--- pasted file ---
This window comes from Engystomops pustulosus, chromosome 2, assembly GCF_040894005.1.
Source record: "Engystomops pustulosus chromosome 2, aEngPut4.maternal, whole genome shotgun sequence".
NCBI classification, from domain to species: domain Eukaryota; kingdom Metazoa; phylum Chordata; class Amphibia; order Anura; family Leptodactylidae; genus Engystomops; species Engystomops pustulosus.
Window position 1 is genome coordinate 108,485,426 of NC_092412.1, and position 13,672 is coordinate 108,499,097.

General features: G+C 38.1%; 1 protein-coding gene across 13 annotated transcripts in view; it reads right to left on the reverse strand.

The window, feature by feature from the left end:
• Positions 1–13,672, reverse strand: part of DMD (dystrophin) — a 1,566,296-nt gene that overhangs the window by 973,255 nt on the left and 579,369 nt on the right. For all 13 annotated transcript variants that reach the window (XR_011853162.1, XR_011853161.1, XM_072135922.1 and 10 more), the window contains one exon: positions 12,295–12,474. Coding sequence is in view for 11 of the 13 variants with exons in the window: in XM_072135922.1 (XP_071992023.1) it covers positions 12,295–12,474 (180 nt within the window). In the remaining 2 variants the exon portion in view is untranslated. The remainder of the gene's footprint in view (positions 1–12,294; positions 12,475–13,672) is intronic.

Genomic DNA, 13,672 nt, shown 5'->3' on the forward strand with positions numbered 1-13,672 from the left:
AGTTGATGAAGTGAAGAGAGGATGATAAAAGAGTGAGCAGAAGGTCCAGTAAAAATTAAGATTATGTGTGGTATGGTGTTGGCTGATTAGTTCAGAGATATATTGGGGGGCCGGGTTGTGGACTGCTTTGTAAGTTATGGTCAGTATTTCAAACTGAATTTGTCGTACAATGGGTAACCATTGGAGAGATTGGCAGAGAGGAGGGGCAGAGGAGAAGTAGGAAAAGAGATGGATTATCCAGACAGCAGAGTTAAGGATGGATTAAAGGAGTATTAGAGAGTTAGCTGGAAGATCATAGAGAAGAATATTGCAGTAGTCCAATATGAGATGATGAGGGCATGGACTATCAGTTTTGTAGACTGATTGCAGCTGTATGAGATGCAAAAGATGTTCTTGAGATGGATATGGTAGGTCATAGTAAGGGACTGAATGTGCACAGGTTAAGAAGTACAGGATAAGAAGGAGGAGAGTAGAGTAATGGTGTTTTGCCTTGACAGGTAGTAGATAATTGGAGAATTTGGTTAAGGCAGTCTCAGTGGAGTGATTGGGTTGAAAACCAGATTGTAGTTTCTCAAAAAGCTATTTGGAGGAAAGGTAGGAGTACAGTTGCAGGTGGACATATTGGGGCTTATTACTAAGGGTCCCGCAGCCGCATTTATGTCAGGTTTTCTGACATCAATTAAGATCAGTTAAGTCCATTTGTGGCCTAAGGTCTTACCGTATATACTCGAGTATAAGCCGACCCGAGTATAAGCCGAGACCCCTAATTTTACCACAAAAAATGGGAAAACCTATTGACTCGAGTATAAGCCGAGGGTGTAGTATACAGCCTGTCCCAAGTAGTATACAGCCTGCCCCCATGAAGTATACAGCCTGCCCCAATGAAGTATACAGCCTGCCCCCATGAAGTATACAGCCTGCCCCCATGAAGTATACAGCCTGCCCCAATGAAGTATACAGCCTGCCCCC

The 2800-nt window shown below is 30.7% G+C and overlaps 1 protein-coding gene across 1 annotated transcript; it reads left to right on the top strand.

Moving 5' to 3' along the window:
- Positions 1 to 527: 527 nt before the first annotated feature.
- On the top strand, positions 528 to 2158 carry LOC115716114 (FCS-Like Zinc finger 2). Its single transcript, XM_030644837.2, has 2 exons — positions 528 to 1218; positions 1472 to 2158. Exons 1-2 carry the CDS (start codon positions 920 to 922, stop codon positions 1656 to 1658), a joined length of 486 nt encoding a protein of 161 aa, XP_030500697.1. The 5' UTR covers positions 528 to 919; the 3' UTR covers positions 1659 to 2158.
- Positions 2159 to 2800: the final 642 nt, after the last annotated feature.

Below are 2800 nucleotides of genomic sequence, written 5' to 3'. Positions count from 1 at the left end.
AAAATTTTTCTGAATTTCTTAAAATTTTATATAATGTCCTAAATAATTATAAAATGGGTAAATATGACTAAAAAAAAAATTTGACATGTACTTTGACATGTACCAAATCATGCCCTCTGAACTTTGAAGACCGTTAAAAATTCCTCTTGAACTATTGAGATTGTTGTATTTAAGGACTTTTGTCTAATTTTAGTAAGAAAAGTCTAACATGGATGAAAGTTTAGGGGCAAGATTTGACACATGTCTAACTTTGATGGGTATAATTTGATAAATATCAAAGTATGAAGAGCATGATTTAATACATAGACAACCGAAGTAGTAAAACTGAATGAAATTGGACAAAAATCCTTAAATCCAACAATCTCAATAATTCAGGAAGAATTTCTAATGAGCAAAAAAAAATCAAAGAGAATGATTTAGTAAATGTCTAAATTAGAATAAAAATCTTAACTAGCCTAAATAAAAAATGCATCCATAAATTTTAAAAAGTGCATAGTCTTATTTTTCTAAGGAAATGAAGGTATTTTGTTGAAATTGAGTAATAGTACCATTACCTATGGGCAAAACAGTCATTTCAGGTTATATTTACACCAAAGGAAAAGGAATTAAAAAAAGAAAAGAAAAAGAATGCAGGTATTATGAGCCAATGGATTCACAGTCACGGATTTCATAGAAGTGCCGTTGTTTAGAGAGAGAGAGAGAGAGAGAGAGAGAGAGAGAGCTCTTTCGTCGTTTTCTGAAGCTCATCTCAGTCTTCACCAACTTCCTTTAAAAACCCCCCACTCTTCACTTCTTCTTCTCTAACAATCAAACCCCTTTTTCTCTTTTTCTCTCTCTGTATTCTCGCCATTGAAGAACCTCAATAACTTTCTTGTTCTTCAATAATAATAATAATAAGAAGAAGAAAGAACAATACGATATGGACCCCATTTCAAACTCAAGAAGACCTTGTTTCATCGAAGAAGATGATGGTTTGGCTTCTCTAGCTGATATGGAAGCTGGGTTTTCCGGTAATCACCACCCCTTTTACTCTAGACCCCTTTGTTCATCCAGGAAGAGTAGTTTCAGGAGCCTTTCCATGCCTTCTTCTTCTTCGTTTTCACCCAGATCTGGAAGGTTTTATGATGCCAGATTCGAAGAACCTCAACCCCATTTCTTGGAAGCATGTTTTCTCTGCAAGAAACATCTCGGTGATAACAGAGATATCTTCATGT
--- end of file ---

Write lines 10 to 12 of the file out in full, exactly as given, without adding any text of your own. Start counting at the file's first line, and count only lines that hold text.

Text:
The 2800-nt window shown below is 30.7% G+C and overlaps 1 protein-coding gene across 1 annotated transcript; it reads left to right on the top strand.

Moving 5' to 3' along the window:
- Positions 1 to 527: 527 nt before the first annotated feature.